3.    True. Cervical cancer is preventable with vaccines and regular screening tests. More than half of the women in the U.S. who get cervical cancer have never had or rarely had a Pap test. Cervical cancer can be found early and even prevented with routine screening tests. The Pap test looks for changes in cervical cells caused by HPV infection, while the HPV test find HPV infections that can lead to cell changes and cancer. Although HPV can be spread during sexual contact – including vaginal, anal, and oral sex – sex isn't the only way for the infection to spread. All that's needed is skin-to-skin contact with an area of the body infected with HPV. 

    4.   False. Any man or woman who has ever had any sexual contact with another person can get HPV, even if they only had one partner, however infections are more likely in people who have had many sex partners. Because males can get HPV, vaccines are also given to pre-teen boys and girls to protect them from HPV infections. These vaccines are recommended at ages 11 or 12, but can start as early as age 9.

    5.  True. Cervical cancer is most frequently diagnosed between the ages of 34 and 44, with only 15% of cases found in women over 65.

    6.  False. Even women who have received the HPV vaccine are not covered against all the types of HPV that can cause cervical cancer. There are about a dozen high-risk types of HPV that cause cervical cancer. The vaccine protects against the seven that are responsible for most HPV-caused cancers. That's why all women, even those who are vaccinated, need to follow guidelines for screening. 

    7.  True. And women who don't have health insurance or adequate coverage also have a greater risk of developing and dying from cervical cancer. That's because high-quality cancer screening is not as easily available to everyone equally. Neither is high-quality follow-up care after abnormal results from screening. 

    8.  True. HPV infections are very common. Most HPV infections are cleared by the body without causing problems, but some infections do not clear and can lead to cell changes that might cause cancer.  Chronic, or long-lasting infection, especially when it's caused by certain high-risk HPV types, can cause cancer over time. You cannot get HPV from toilet seats, hugging or holding hands, swimming pools or hot tubs, sharing food or utensils, or being unclean. At higher risk for HPV-related health problems are gay and bisexual men and people with weak immune systems (including those who have HIV/AIDS).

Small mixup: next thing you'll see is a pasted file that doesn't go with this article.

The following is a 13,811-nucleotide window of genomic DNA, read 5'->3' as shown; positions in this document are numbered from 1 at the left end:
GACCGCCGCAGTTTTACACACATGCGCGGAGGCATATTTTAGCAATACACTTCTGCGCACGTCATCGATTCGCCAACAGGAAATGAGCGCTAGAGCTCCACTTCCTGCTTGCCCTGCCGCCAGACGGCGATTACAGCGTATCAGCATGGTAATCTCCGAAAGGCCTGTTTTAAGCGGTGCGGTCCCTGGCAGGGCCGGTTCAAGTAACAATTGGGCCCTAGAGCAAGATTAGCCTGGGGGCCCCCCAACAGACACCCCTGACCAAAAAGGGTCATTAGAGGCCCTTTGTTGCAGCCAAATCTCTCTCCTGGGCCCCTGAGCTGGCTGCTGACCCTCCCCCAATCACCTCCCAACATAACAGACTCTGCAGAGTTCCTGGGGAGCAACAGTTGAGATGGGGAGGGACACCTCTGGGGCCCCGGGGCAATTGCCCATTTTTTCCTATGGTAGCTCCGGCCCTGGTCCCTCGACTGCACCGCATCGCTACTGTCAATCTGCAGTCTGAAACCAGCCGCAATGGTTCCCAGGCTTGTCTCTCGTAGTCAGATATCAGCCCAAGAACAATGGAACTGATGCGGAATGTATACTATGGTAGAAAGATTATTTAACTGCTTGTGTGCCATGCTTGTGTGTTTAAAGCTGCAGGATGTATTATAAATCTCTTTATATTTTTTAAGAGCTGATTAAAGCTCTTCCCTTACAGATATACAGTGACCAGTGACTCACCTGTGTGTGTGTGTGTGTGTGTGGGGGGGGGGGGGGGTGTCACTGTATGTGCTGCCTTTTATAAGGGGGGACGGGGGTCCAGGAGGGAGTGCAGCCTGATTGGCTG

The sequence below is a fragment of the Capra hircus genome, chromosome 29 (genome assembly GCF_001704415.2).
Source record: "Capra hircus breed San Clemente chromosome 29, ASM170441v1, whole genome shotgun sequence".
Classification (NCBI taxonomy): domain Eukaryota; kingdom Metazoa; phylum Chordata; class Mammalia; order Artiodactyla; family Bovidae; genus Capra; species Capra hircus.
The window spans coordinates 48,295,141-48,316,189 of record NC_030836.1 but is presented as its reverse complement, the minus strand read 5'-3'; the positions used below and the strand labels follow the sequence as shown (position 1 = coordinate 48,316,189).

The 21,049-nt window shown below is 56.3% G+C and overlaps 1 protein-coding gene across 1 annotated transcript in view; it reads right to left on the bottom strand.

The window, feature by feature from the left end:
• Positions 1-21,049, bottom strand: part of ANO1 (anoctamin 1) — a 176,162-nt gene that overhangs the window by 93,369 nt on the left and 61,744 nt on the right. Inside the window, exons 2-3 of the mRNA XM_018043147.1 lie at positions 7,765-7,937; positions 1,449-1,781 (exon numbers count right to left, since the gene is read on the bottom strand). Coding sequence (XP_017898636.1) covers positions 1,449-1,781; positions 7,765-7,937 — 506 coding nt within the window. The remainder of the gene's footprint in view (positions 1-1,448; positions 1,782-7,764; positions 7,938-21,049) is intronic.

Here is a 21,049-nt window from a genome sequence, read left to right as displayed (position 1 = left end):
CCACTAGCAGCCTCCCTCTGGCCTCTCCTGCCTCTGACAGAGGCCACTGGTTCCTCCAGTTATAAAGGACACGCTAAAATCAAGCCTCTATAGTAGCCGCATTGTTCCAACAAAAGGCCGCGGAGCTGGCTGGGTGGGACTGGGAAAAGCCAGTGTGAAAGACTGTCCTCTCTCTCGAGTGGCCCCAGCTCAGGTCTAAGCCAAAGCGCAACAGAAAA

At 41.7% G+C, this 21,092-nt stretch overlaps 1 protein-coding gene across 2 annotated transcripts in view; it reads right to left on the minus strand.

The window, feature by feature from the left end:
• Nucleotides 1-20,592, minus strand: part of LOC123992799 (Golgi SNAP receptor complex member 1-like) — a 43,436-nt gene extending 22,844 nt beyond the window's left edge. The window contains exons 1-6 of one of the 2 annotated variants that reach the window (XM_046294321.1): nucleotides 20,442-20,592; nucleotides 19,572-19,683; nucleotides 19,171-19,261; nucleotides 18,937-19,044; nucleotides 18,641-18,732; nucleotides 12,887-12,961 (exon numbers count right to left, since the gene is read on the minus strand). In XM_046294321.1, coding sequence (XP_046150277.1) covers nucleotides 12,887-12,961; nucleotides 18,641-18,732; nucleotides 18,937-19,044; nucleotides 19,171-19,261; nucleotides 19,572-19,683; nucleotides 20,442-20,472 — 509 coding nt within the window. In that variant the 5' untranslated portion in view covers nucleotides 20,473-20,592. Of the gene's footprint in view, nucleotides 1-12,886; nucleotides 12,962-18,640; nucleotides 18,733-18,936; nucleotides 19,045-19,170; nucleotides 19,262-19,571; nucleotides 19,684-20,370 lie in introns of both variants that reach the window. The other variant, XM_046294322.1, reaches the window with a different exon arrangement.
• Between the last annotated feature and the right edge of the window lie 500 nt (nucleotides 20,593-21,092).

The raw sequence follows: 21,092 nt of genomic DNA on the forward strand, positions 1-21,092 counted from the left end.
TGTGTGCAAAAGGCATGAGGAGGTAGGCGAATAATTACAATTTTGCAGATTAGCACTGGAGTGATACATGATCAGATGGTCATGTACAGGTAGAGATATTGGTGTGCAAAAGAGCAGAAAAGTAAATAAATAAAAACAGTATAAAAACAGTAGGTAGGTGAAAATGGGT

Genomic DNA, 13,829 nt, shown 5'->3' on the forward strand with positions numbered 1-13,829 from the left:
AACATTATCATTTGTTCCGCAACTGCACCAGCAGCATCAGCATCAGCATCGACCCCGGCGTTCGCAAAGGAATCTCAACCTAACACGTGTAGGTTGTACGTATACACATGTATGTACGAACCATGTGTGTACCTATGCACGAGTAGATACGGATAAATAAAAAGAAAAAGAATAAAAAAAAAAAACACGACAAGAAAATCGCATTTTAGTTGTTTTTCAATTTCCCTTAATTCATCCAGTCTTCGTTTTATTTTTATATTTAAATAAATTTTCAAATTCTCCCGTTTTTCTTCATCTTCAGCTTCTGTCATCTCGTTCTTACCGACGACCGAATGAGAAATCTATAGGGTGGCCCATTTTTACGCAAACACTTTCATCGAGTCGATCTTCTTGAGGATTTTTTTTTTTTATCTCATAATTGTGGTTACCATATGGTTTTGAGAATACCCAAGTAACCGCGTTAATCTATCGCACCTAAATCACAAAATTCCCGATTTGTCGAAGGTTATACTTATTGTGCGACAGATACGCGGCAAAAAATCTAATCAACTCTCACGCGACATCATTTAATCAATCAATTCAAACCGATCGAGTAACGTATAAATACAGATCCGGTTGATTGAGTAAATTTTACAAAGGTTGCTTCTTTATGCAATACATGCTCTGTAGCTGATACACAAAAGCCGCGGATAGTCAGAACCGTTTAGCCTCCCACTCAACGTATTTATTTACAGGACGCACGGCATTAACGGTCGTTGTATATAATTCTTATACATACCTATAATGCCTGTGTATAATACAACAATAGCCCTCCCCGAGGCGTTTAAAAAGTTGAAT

9.  True. There's no treatment for the virus itself, but there are treatments for the cell changes that HPV can cause. 

    10. True. And, for women ages 30 to 65, the preferred way to screen is with a Pap test combined with an HPV test every 5 years. This is the preferred approach, but it is also OK to have a Pap test alone every 3 years. Women over age 65 who have had regular screenings with normal results should not be screened for cervical cancer. Women who have been diagnosed with cervical cancer or pre-cancer should continue to be screened according to the recommendations of their doctor. Women who have had their uterus and cervix removed in a hysterectomy and have no history of cervical cancer or pre-cancer should not be screened.

    Learn more at cancer.org/fightcervicalcancer.




  • Cancer Statistics 2019 reports a 25-year continuous decline in cancer death rate

    Racial gap narrowing while socioeconomic inequalities widen

    A steady, 25-year decline has resulted in a 27% drop in the overall cancer death rate in the U.S., translating to approximately 2.6 million fewer cancer deaths between 1991 and 2016. The data come from Cancer Statistics, 2019, the American Cancer Society’s widely-quoted annual report on cancer rates and trends. The article appears early online in CA: A Cancer Journal for Clinicians, and is accompanied by a consumer version, Cancer Facts & Figures 2019.

    The report estimates* that in 2019, 1,762,450 new cancer cases and 606,880 cancer deaths will occur in the U.S. Since its peak of 215.1 deaths (per 100,000 population) in 1991, the cancer death rate has dropped steadily by approximately 1.5% per year to 156.0 in 2016, an overall decline of 27%. This translates to an estimated 2,629,200 fewer cancer deaths than would have occurred if mortality rates had remained at their peak. Cancer is the only leading cause of death with continuous sustained declines over the past 25 years.